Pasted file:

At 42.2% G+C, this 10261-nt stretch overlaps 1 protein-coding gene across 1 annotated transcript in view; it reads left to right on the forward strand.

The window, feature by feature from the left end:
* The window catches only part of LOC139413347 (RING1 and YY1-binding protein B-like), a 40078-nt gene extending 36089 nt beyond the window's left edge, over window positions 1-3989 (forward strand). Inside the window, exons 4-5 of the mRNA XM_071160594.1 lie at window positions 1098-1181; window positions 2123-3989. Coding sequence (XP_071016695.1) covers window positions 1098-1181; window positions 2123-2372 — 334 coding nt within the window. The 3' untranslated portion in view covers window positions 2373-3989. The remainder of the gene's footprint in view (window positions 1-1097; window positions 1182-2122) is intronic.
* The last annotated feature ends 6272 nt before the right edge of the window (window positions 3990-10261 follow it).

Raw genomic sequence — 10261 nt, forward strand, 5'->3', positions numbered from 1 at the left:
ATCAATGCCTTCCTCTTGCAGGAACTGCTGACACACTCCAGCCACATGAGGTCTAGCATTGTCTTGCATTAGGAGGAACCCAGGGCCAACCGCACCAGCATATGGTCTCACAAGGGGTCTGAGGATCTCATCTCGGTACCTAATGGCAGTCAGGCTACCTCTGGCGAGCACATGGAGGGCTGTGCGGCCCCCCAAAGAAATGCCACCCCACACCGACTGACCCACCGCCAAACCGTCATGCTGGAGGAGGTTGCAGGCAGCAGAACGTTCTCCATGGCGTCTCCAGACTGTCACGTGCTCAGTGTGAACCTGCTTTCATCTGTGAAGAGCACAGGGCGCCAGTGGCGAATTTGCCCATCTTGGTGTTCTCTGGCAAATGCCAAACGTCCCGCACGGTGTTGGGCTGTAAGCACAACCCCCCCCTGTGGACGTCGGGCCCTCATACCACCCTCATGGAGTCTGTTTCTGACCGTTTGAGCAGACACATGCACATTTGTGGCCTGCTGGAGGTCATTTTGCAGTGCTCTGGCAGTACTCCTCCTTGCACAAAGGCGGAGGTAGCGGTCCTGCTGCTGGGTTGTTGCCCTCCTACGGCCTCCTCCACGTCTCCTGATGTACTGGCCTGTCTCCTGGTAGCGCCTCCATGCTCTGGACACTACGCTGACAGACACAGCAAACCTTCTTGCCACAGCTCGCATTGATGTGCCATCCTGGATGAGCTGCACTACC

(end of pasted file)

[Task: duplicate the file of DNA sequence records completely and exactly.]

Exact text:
At 42.2% G+C, this 10261-nt stretch overlaps 1 protein-coding gene across 1 annotated transcript in view; it reads left to right on the forward strand.

The window, feature by feature from the left end:
* The window catches only part of LOC139413347 (RING1 and YY1-binding protein B-like), a 40078-nt gene extending 36089 nt beyond the window's left edge, over window positions 1-3989 (forward strand). Inside the window, exons 4-5 of the mRNA XM_071160594.1 lie at window positions 1098-1181; window positions 2123-3989. Coding sequence (XP_071016695.1) covers window positions 1098-1181; window positions 2123-2372 — 334 coding nt within the window. The 3' untranslated portion in view covers window positions 2373-3989. The remainder of the gene's footprint in view (window positions 1-1097; window positions 1182-2122) is intronic.
* The last annotated feature ends 6272 nt before the right edge of the window (window positions 3990-10261 follow it).

Raw genomic sequence — 10261 nt, forward strand, 5'->3', positions numbered from 1 at the left:
ATCAATGCCTTCCTCTTGCAGGAACTGCTGACACACTCCAGCCACATGAGGTCTAGCATTGTCTTGCATTAGGAGGAACCCAGGGCCAACCGCACCAGCATATGGTCTCACAAGGGGTCTGAGGATCTCATCTCGGTACCTAATGGCAGTCAGGCTACCTCTGGCGAGCACATGGAGGGCTGTGCGGCCCCCCAAAGAAATGCCACCCCACACCGACTGACCCACCGCCAAACCGTCATGCTGGAGGAGGTTGCAGGCAGCAGAACGTTCTCCATGGCGTCTCCAGACTGTCACGTGCTCAGTGTGAACCTGCTTTCATCTGTGAAGAGCACAGGGCGCCAGTGGCGAATTTGCCCATCTTGGTGTTCTCTGGCAAATGCCAAACGTCCCGCACGGTGTTGGGCTGTAAGCACAACCCCCCCCTGTGGACGTCGGGCCCTCATACCACCCTCATGGAGTCTGTTTCTGACCGTTTGAGCAGACACATGCACATTTGTGGCCTGCTGGAGGTCATTTTGCAGTGCTCTGGCAGTACTCCTCCTTGCACAAAGGCGGAGGTAGCGGTCCTGCTGCTGGGTTGTTGCCCTCCTACGGCCTCCTCCACGTCTCCTGATGTACTGGCCTGTCTCCTGGTAGCGCCTCCATGCTCTGGACACTACGCTGACAGACACAGCAAACCTTCTTGCCACAGCTCGCATTGATGTGCCATCCTGGATGAGCTGCACTACC